Board Stiff is another pun-filled adventure in the strange world of Xanth. I’ve been reading Piers Anthony’s Xanth novels for a long time, but as I get older I find myself picking them up less and less which leads me to wonder… were the earlier books as mature as this one? While there is still no sex in the Xanth books (thanks to the Adult Conspiracy) there is getting to be more and more nudity and panties flashing in the books. In this book, especially, I noticed it. For unknown reasons, after Kandy turns into a board she is naked, and remains so for the rest of the novel. Which would be fine if she stayed a board, but she doesn’t. There are some dreadful puns, and one that shocked me (Miss Carry, who is unable to summon the stork… little bit inappropriate to joke about that one!).
Story wise… let’s be honest. A Xanth novel isn’t generally the highest form of literature. It does, however, give you what you expect. Board Stiff is a as full of puns as you would expect, and the story is just as amusing, too. My main issue with the story is the Sequins of Events that meant that there wasn’t a lot of traveling, nor was there much in the way of challenges. Instead there were events that happened, we jumped to the next one, and most of the time they weren’t really interconnected at all.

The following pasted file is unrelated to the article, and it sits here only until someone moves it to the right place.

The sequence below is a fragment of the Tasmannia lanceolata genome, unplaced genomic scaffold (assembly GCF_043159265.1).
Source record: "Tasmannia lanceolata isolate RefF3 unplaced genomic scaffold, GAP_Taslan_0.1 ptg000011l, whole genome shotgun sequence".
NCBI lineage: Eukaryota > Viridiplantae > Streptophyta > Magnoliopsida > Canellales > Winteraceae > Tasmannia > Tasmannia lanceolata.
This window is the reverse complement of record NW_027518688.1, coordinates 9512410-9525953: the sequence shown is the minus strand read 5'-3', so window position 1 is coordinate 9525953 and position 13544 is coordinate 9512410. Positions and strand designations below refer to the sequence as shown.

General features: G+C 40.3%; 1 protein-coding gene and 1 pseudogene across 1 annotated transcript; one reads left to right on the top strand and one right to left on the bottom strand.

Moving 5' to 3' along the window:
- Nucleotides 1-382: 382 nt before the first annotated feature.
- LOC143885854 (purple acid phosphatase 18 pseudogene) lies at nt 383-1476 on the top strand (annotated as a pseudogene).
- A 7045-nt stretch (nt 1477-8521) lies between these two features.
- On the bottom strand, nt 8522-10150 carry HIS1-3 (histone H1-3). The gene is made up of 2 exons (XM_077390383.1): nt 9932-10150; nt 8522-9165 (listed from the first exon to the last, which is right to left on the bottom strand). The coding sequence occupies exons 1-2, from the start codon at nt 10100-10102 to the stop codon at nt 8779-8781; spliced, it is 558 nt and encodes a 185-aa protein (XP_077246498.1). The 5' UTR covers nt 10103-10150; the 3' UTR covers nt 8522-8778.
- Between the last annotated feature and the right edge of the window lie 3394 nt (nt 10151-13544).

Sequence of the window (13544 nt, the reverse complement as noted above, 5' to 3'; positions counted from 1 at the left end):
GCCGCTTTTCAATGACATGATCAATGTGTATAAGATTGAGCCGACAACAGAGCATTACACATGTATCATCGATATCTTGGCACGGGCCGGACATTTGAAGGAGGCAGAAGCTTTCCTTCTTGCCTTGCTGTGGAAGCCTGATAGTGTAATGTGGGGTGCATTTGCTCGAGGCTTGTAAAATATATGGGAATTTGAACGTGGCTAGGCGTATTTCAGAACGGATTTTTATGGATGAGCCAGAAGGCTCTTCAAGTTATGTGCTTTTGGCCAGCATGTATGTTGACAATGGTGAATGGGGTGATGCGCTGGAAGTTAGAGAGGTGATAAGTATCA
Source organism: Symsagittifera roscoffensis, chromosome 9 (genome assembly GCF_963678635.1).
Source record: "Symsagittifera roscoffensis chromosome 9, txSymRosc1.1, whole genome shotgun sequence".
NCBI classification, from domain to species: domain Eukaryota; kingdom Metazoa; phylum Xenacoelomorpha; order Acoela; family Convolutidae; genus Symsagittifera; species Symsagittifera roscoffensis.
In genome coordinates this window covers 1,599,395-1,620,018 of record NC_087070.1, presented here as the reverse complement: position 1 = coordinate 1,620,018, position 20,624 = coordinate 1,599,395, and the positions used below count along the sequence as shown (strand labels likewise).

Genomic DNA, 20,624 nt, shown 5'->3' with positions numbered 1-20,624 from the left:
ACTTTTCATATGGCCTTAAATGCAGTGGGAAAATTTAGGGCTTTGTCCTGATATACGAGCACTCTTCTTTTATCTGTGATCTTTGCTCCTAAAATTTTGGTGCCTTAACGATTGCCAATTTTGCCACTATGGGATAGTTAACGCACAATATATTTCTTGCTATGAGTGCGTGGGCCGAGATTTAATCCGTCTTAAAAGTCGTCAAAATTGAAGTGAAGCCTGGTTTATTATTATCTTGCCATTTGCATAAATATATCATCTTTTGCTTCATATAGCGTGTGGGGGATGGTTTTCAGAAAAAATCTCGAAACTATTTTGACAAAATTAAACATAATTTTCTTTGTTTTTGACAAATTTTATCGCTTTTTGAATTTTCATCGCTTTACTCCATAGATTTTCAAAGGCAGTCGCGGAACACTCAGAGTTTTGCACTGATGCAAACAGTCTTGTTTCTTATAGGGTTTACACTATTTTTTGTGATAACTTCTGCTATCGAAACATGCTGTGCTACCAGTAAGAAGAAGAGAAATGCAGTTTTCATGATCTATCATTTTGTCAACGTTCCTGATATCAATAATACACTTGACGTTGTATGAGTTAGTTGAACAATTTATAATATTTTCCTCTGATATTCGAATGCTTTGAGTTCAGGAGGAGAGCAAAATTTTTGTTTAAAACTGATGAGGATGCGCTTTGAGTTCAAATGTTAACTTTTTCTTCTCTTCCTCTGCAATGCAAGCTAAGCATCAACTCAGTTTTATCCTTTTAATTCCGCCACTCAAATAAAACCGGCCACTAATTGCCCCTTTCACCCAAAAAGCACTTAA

While Kandy and Ease were our main characters, they were joined by Astrid (a basalisk in human form), Tiara (a young woman with unruly, gravity-defying hair), Mitch (unruly hair with the ability to send thoughts), and Com Pewter in an android form. Ease isn’t very bright, so having Kandy as his board who can send him thoughts saves him on more than one occasion, but they both seem like two halves of a whole. Ease isn’t bright, but Kandy is, and since Kandy just wants someone to love her and not herself then the situation works out well.
Com Pewter is the one who stole the book, in my opinion. He’s matured a lot since the first Xanth novel I read, and while he’s still not the nicest guy, the fact is that he’s learning about friendship in this novel. He saves Kandy, kisses a girl, travels along on the quest, and stays helpful and, dare I say it, friendly! And he does it all with that dry sense of humour that I love about him. All of this is a huge change from before, and it made him out to be my favourite character in this book.
Honestly, I give this book three stars. The plot isn’t the greatest, and some of the characters are… not well-developed. But, again, this is a Xanth novel. It’s like candy for the mind, as opposed to a five course meal. It’s fun, irrelevant, and a guilty pleasure. Don’t start reading this book if you’re looking for something serious. But if you want a good laugh, and to maybe groan at some of the “tearable puns” then this is the book for you.